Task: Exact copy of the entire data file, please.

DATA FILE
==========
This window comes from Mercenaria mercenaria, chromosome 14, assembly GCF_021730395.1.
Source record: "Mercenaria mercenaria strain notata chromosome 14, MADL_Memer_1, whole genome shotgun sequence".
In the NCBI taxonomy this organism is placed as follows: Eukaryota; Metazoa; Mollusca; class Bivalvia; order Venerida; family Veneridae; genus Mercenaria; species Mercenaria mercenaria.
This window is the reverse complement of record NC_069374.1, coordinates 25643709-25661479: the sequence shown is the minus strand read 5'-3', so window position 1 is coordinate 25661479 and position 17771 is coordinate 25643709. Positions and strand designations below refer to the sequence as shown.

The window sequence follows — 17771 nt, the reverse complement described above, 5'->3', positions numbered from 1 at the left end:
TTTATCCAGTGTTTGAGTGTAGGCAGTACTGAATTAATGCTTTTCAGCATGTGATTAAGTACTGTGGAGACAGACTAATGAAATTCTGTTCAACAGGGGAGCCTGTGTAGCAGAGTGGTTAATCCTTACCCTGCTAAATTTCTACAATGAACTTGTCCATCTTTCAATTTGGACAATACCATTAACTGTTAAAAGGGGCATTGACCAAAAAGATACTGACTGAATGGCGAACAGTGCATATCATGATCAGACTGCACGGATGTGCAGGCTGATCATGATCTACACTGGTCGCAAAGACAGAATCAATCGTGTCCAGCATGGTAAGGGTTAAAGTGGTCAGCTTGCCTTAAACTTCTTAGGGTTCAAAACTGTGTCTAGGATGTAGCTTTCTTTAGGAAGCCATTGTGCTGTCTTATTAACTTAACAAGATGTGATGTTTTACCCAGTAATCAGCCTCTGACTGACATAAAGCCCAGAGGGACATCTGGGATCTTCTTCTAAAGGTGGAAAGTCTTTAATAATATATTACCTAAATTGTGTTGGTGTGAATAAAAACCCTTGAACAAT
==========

This window comes from Mercenaria mercenaria, chromosome 14, assembly GCF_021730395.1.
Source record: "Mercenaria mercenaria strain notata chromosome 14, MADL_Memer_1, whole genome shotgun sequence".
In the NCBI taxonomy this organism is placed as follows: Eukaryota; Metazoa; Mollusca; class Bivalvia; order Venerida; family Veneridae; genus Mercenaria; species Mercenaria mercenaria.
This window is the reverse complement of record NC_069374.1, coordinates 25643709-25661479: the sequence shown is the minus strand read 5'-3', so window position 1 is coordinate 25661479 and position 17771 is coordinate 25643709. Positions and strand designations below refer to the sequence as shown.

The window sequence follows — 17771 nt, the reverse complement described above, 5'->3', positions numbered from 1 at the left end:
TTTATCCAGTGTTTGAGTGTAGGCAGTACTGAATTAATGCTTTTCAGCATGTGATTAAGTACTGTGGAGACAGACTAATGAAATTCTGTTCAACAGGGGAGCCTGTGTAGCAGAGTGGTTAATCCTTACCCTGCTAAATTTCTACAATGAACTTGTCCATCTTTCAATTTGGACAATACCATTAACTGTTAAAAGGGGCATTGACCAAAAAGATACTGACTGAATGGCGAACAGTGCATATCATGATCAGACTGCACGGATGTGCAGGCTGATCATGATCTACACTGGTCGCAAAGACAGAATCAATCGTGTCCAGCATGGTAAGGGTTAAAGTGGTCAGCTTGCCTTAAACTTCTTAGGGTTCAAAACTGTGTCTAGGATGTAGCTTTCTTTAGGAAGCCATTGTGCTGTCTTATTAACTTAACAAGATGTGATGTTTTACCCAGTAATCAGCCTCTGACTGACATAAAGCCCAGAGGGACATCTGGGATCTTCTTCTAAAGGTGGAAAGTCTTTAATAATATATTACCTAAATTGTGTTGGTGTGAATAAAAACCCTTGAACAAT